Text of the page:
Running with the Wolves

Having one of the best AAU programs in the Midwest in terms of talent and exposure, it's a common occurrence for Head Coach Mike Mullins to deal with dozens of head and assistant coaches from high-powered programs all over the country. Badger Nation talks with Mullins about a couple 2011 kids on Wisconsin's recruiting radar.

MADISON - The Illinois Wolves AAU basketball program, led by head coach Mike Mullins, has established itself as one of the premier AAU programs in the Midwest. The Wolves continue to produce college basketball players at a high rate, a list that includes current Illinois star Demetri McCamey and Ohio State phenom Evan Turner as players to have come through their program. Consequently, many schools throughout the country have attempted to establish a pipeline for future Wolves stars.

The Wisconsin Badgers are one of the programs hoping to continue building upon their relationship with the Illinois Wolves and have already managed to land former Wolves star and incoming Badger freshman Diamond Taylor. Additionally, the Badgers have already offered juniors-to-be Chasson Randle and Nnanna Egwu and are recruiting junior-to-be Jacob Williams and sophomore-to-be Bobo Drummond, all of which suit up for the 16u Illinois Wolves squad. The Badgers recruiting efforts within the Wolves program have been led by assistant coaches Greg Gard and Howard Moore.

In the first of a two-part series, Badger Nation basketball recruiting analysis Michael Langlois talks with program head coach Mike Mullins regarding Randle and Egwu, two of Wisconsin's top targets for the 2011 recruiting cycle.

2010 Guard Chasson Randle

Badger Nation: What interest is Chasson, a four-star prospect and rated the 13th-best shooting guard in the 2011 class by, receiving from UW and what other schools are interested?

Mike Mullins: Chasson is a priority recruit for the vast majority of the Big Ten and just won a gold medal with the 16U USA squad down in Argentina. He is still in the process of selecting the school that best suits him and has been down to Wisconsin for a visit. He has visited most of Big Ten schools and is hearing from a lot of Big 12, SEC and ACC schools.

Badger Nation: Who is recruiting Chasson the hardest?

Mike Mullins: All of the Big Ten schools have been recruiting him equally hard; he's one of top players in country. Most of the Big Ten schools knew about him earlier in the process due to their proximity. The April live period was discontinued this year, otherwise other schools from around the country would have seen him sooner, but word got out about him this spring. Playing in Argentina has only enhanced his stock and increased his recruitment.

In regards to UW, Mullins stated "Chasson definitely wants to play for a successful program. Bo Ryan has done a great job building Wisconsin into a team that contents for a big ten title every year, which is attractive for any player."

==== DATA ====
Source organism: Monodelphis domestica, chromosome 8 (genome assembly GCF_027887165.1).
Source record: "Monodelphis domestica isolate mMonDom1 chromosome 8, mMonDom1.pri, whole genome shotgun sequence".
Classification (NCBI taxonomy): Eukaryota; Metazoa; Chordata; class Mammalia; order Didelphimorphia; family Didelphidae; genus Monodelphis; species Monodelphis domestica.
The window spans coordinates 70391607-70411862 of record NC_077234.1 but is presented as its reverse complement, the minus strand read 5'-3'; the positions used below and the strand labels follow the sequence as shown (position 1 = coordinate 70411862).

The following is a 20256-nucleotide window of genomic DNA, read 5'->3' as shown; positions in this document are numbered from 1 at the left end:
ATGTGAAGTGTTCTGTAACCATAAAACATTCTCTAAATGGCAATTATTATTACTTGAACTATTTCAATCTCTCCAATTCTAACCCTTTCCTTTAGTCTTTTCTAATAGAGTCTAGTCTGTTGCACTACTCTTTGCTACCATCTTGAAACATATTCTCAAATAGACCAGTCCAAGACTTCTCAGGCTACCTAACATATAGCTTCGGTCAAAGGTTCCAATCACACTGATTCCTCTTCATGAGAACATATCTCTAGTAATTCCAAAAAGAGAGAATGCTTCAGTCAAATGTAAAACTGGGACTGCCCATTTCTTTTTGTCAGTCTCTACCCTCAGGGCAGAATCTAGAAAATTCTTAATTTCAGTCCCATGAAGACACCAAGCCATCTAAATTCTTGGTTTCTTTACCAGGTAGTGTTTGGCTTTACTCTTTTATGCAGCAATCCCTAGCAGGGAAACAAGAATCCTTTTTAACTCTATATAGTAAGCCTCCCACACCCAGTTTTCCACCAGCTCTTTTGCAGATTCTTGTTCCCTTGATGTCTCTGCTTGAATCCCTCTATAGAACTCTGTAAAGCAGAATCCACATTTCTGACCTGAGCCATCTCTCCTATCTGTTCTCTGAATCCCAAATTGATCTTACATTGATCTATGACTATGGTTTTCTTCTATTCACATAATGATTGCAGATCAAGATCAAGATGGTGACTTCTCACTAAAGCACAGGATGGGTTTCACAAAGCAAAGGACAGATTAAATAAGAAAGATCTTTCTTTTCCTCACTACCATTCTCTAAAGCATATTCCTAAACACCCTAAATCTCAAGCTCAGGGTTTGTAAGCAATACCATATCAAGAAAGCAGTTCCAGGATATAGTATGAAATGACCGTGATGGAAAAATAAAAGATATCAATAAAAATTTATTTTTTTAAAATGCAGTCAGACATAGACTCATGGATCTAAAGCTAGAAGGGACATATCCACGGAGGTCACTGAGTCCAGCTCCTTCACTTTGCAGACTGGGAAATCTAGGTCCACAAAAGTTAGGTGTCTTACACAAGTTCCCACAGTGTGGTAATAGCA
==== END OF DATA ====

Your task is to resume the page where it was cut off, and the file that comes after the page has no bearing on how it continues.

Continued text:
Badger Nation: What are Chasson's biggest strengths on the court?

Mike Mullins: Chasson has a tremendous ability to make others better, he is a terrific teammate and has outstanding versatility. He can be either a scoring guard or a point guard, is good defensively and has a high basketball IQ. He is just a player who makes both his teammates and team better.

Badger Nation: What impact can Chasson have at the next level?

Mike Mullins: All the guards we have had for a while have become starters at the next level, Evan Turner, Demetri McCamey and Shaun Pruitt have been immediate contributors. Chasson is looking for a place where he can come in and play.

2010 Center Nnanna Egwu

Badger Nation: What interest is Nnanna, a three-star prospect and rated the 16th-best center in the 2011 class by, receiving from UW and is his recruitment similar to Chasson's?

Mike Mullins: Nnanna also had a great visit up there, but it's really like comparing apples and oranges. He's only been playing the game for two years and is just becoming acquainted with the recruiting process. Chasson has been recruited longer than Nnanna has been playing. They are really at two different stages of their careers.

Badger Nation: Who is recruiting Nnanna the hardest?

Mike Mullins: His parents are going to get involved before he makes any type of decision. Right now it was been mostly his high school coach and myself who have gone on most of the recruiting trips with him. His recruitment started in the Midwest but is now going national. Being ranked in the top 40 by scout this week is going to make him even more attractive. He has the size, potential and upside that make him a very attractive recruit.

Badger Nation: What are Nnanna's biggest strengths on the court?

Mike Mullins: Nnanna has been a sponge while learning the game. He runs the floor really well and has an innate ability to block shots without fouling. His skills are improving on a daily basis, and he has developed a 12-to-15 foot shot, jump hook and drop step. His biggest impact is his ability to change games defensively, run the floor and out work people.

Badger Nation: What impact can Nnanna have at the next level?

Mike Mullins: It will probably take him a little longer to make the transition (than Chasson) but he can immediately impact a game defensively. Offensively he won't be able to carry team right away like Chasson, who will be able to come in and lead a team. A school probably will have to give Nnanna a year or two to develop. He is very similar to where Hasheem Thabeet was at this stage of his career.

Badger Nation Top Stories